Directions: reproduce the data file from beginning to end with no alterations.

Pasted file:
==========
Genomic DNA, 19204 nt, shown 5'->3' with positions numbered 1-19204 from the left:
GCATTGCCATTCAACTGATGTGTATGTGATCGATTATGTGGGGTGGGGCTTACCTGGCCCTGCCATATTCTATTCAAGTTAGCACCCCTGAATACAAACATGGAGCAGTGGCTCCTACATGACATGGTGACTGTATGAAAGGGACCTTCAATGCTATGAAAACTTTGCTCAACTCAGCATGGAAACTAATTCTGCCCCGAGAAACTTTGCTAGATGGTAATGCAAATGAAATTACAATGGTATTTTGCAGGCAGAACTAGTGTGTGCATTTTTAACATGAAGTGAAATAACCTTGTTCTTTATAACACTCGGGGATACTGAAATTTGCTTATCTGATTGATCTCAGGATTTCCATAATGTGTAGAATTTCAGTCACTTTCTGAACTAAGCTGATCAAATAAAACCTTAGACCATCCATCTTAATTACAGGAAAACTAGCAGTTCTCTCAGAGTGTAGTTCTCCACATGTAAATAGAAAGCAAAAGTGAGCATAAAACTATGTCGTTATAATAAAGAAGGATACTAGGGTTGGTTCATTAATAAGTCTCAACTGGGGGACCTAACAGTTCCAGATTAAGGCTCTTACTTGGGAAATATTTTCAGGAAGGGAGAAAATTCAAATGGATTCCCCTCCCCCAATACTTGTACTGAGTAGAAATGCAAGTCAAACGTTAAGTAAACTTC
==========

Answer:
Genomic DNA, 19204 nt, shown 5'->3' with positions numbered 1-19204 from the left:
GCATTGCCATTCAACTGATGTGTATGTGATCGATTATGTGGGGTGGGGCTTACCTGGCCCTGCCATATTCTATTCAAGTTAGCACCCCTGAATACAAACATGGAGCAGTGGCTCCTACATGACATGGTGACTGTATGAAAGGGACCTTCAATGCTATGAAAACTTTGCTCAACTCAGCATGGAAACTAATTCTGCCCCGAGAAACTTTGCTAGATGGTAATGCAAATGAAATTACAATGGTATTTTGCAGGCAGAACTAGTGTGTGCATTTTTAACATGAAGTGAAATAACCTTGTTCTTTATAACACTCGGGGATACTGAAATTTGCTTATCTGATTGATCTCAGGATTTCCATAATGTGTAGAATTTCAGTCACTTTCTGAACTAAGCTGATCAAATAAAACCTTAGACCATCCATCTTAATTACAGGAAAACTAGCAGTTCTCTCAGAGTGTAGTTCTCCACATGTAAATAGAAAGCAAAAGTGAGCATAAAACTATGTCGTTATAATAAAGAAGGATACTAGGGTTGGTTCATTAATAAGTCTCAACTGGGGGACCTAACAGTTCCAGATTAAGGCTCTTACTTGGGAAATATTTTCAGGAAGGGAGAAAATTCAAATGGATTCCCCTCCCCCAATACTTGTACTGAGTAGAAATGCAAGTCAAACGTTAAGTAAACTTC